Wearables can be used in conjunction with smart home technology to improve independence and quality of life for people with disabilities and complex needs. Smart homes could enable health monitoring and allow healthcare providers or family members to check in on patients during rehab sessions.

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3. Motion Capture Tech and Video Biofeedback

Motion capture technology is extremely common in the entertainment industry, but did you know it actually originated in healthcare? In the 1970s and 1980s, motion capture was used as a photogrammetric analysis tool in biomechanics research. Since then, its applications in medicine have evolved. Motion capture technology can analyze the movements of people who have mobility-limiting conditions, and physical therapists can use that data to make treatment recommendations. It also allows them to track adherence and patient progress—even remotely. 

The great thing about motion capture technology is that it doesn’t have to be overly sophisticated. One systematic review found that more than 40% of studies used markerless motion capture (MMC) to assess patient populations. The Microsoft Kinect was the most frequently used MMC technology. It was used to estimate morphology, and studies found it was also accurate for measuring knee joint angle.

The review also found increased use of motion analysis using video captured by a smartphone camera. Studies in the review found that smartphone applications were reliable for measuring joint position and range of motion. More than 85% of Americans own a smartphone, making motion capture more widely accessible than ever before.

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Motion capture can be combined with video biofeedback to allow physical therapists to visualize and quantify a patient’s progress in real time as they perform a rehabilitation exercise. The therapist can modify or correct the patient’s movement directly, even if they are not in the same place. These technologies can be used with traditional treatment modalities to provide even more insight into the patient’s progress.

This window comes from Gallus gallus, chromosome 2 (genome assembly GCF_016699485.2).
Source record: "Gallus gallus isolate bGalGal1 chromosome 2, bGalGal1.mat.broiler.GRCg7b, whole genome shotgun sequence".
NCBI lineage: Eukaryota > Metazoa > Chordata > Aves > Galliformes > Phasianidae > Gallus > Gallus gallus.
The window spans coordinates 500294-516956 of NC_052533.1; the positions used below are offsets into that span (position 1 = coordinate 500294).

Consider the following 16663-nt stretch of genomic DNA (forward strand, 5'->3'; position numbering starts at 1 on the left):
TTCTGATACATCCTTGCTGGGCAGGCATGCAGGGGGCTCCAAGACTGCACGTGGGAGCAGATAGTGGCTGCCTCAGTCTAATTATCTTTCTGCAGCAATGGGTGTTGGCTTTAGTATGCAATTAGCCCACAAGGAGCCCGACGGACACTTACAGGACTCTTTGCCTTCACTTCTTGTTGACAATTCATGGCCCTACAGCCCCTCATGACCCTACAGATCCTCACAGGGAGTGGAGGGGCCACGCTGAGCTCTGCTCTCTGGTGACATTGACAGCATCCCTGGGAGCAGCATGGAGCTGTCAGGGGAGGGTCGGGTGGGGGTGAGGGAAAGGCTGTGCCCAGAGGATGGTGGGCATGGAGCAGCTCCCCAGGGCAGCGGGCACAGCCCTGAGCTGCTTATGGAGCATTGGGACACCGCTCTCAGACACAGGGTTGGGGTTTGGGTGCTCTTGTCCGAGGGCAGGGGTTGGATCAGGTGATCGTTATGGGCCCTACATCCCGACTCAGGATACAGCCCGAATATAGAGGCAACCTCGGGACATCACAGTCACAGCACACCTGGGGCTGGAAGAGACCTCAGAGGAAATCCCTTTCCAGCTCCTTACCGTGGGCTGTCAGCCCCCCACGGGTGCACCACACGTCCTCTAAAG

4. Augmented and Virtual Reality

The market value for augmented reality (AR) and virtual reality (VR) in healthcare is projected to reach $9.7 billion in the next five years, according to a recent report by Research and Markets. One of the applications for AR and VR is in rehabilitation therapy, specifically in supporting patients with traumatic brain injuries (TBIs). 

Research has found that VR advancements have the potential to improve the assessment and treatment of TBI, even when the patient’s chance of recovery seems poor. In one study, researchers created a virtual kitchen to assess daily-life activity and evaluate executive dysfunctions in patients with severe TBI. In another, researchers developed a VR avatar interaction platform to assess the residual executive functions in patients with mild TBI.

Using VR as a way to evaluate how the patient responds to a simulated environment can help therapists make adjustments to treatment plans by focusing on specific cognitive functions, such as memory or problem-solving. Not only that, but VR can also be used to help patients engage in interactive tasks that can help improve cognitive abilities. 

Virtual reality can also support the home modification process in occupational therapy. The therapist can measure and evaluate factors such as room size, furniture, and door width and create floor plans that contain virtual pieces of durable medical equipment (DME). VR can also identify potential safety issues in the home environment before patients are discharged from the hospital.

5. Diagnostics Tools